As I said, the biospheres already have statutory protection but I understand the Deputy's concerns, particularly regarding the Ringsend waste treatment facility. The latter is operated by Irish Water, as the Deputy knows. The discharge into Dublin Bay is regulated by licence from the Environmental Protection Agency, EPA. Any matters related to the regulated discharge, therefore, should be directed to the agency.

The NPWS does, and will continue to, investigate breaches of EU regulations and the wildlife Acts and, therefore, there is statutory protection. The NPWS undertakes to visit Natura 2000 sites as required and within the resources available to it. It is important to note, however, that biosphere is not an environmental designation. The environmental protections afforded to biospheres are determined by their status as Natura sites. I mentioned that many of them are designated as SACs or SPAs in the first instance. They are internationally recognised for their natural resources and biodiversity and are therefore important but no specific additional planning burdens or conservation requirements are associated with biosphere status.

The biosphere partnerships have the biosphere conservation research strategy, which I believe was headed by UCD. A project called Acclimatize was funded by INTERREG to assess the environmental pressures on the bay. When will the report be available? There was to be a meeting just last month between Irish Water, the EPA, the HSE and the three local authorities to discuss the pressures on the bay. Is the Minister aware of the outcome of that?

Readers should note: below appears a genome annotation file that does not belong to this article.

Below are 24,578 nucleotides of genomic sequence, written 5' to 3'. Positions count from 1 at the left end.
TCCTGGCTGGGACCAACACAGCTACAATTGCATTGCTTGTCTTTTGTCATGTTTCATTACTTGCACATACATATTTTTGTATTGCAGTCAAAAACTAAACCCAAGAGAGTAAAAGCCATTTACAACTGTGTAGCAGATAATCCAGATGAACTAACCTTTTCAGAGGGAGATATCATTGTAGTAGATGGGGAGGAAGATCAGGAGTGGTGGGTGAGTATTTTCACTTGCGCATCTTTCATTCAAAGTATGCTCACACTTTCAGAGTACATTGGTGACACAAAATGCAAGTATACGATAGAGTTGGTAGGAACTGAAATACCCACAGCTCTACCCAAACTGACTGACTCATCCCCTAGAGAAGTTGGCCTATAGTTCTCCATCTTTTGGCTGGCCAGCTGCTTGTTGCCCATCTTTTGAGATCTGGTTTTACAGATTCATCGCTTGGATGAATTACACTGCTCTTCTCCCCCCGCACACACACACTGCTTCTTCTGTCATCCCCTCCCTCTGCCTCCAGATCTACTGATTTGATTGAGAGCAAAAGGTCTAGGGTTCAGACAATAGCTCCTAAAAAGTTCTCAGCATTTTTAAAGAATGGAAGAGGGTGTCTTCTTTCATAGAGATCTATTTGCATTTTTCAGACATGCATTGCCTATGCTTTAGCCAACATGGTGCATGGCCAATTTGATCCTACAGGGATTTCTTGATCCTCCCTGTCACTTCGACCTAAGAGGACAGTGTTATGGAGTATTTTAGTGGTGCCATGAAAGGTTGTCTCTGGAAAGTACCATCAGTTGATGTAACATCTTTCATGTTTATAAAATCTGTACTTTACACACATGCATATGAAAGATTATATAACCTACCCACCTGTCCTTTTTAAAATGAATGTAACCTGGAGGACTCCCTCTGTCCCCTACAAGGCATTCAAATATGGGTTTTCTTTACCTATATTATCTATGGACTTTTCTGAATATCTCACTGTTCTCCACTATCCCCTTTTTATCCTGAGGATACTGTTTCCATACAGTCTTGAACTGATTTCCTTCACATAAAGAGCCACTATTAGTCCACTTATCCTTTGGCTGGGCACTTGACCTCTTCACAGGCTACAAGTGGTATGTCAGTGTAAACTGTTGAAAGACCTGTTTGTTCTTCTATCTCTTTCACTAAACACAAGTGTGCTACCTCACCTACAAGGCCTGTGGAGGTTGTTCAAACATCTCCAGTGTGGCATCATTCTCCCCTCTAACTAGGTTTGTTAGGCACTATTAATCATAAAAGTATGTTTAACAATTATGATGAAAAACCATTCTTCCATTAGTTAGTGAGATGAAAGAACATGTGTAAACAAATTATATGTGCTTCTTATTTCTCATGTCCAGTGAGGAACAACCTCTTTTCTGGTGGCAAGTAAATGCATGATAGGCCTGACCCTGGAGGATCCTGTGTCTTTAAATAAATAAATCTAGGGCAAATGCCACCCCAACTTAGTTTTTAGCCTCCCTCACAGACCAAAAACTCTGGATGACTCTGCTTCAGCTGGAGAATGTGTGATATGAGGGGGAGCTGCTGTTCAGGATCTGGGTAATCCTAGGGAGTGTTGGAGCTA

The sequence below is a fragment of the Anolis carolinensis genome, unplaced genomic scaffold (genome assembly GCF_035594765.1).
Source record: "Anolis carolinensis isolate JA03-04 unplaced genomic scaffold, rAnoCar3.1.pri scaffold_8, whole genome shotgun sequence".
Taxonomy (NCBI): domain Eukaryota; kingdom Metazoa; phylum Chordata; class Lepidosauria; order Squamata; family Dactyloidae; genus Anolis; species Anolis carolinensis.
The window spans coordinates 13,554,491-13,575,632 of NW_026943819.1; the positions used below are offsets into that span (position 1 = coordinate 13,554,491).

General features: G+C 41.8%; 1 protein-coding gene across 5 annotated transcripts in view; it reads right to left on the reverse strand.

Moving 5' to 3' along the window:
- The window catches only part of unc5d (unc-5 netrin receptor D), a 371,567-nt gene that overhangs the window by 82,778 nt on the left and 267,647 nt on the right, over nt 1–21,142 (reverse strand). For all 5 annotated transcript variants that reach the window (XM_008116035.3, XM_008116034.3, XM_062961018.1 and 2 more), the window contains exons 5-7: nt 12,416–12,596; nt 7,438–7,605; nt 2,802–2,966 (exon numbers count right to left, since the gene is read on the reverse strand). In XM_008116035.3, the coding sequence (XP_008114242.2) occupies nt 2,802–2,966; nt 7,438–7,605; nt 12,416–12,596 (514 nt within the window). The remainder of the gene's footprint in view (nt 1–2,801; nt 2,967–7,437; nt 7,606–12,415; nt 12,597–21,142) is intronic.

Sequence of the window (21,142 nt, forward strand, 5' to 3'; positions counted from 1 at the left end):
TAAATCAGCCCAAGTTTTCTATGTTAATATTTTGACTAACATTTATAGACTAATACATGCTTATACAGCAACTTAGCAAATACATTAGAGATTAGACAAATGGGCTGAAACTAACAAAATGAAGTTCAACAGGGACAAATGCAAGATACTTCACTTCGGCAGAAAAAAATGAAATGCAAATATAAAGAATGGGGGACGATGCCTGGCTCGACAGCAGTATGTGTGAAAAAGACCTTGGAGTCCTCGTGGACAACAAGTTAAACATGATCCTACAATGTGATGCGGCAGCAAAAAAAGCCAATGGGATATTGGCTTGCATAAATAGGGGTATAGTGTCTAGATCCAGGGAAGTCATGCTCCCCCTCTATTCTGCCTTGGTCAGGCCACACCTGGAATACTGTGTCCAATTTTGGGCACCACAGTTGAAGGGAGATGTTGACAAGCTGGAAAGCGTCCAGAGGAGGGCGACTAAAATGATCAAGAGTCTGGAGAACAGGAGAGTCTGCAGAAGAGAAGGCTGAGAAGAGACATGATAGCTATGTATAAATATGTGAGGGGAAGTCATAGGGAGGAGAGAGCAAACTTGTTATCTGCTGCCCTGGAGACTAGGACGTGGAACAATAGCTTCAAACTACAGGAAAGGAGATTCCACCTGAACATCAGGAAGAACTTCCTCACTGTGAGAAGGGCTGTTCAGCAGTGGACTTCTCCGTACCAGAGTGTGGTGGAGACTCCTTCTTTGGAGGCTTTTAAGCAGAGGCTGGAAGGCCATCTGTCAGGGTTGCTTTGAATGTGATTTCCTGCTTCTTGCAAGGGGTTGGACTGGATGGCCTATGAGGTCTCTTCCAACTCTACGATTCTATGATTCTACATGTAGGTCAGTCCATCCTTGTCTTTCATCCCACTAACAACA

Other major pressures will be exerted in the near future. There is a constant campaign by wind turbine manufacturers to promote the Dublin Array. We have heard about a project costing €1.5 billion whereby developers of wind energy facilities want to site more than 100 large turbines on the Kish and Bray banks. Those concerned have been pressurising the Government, including the Taoiseach, Deputy Varadkar, to bring forward the foreshore licensing so they may do this. The bay is, therefore, under enormous pressure. Surely, the Department should have a core role in protecting it.

We have a core role in terms of the protections in existence but Dublin Bay Biosphere Partnership is the management group responsible for the Dublin Bay biosphere. Areas are rewarded biosphere reserve status by UNESCO and are managed in partnership by communities, NGOs and local and national governments. The partnership is led by the three relevant local authorities, namely, Dublin City Council, Dún Laoghaire-Rathdown County Council and Fingal County Council. It also involves other key stakeholders, such as the Dublin Port Company.

Ireland has two biospheres. The one in Dublin Bay is managed by Dublin Bay Biosphere Partnership, which comprises the three local authorities. The NPWS does not own any part of the area making up the Dublin Bay biosphere. The Kerry biosphere is managed by Kerry County Council. In this case, the NPWS has an input because Killarney National Park forms a significant part of the core area. It is more than 300 sq. km. The main areas of the Dublin Bay biosphere are North Bull Island, Howth Head, Killiney Hill, the Tolka and Baldoyle estuaries, Booterstown Marsh and Dalkey Island.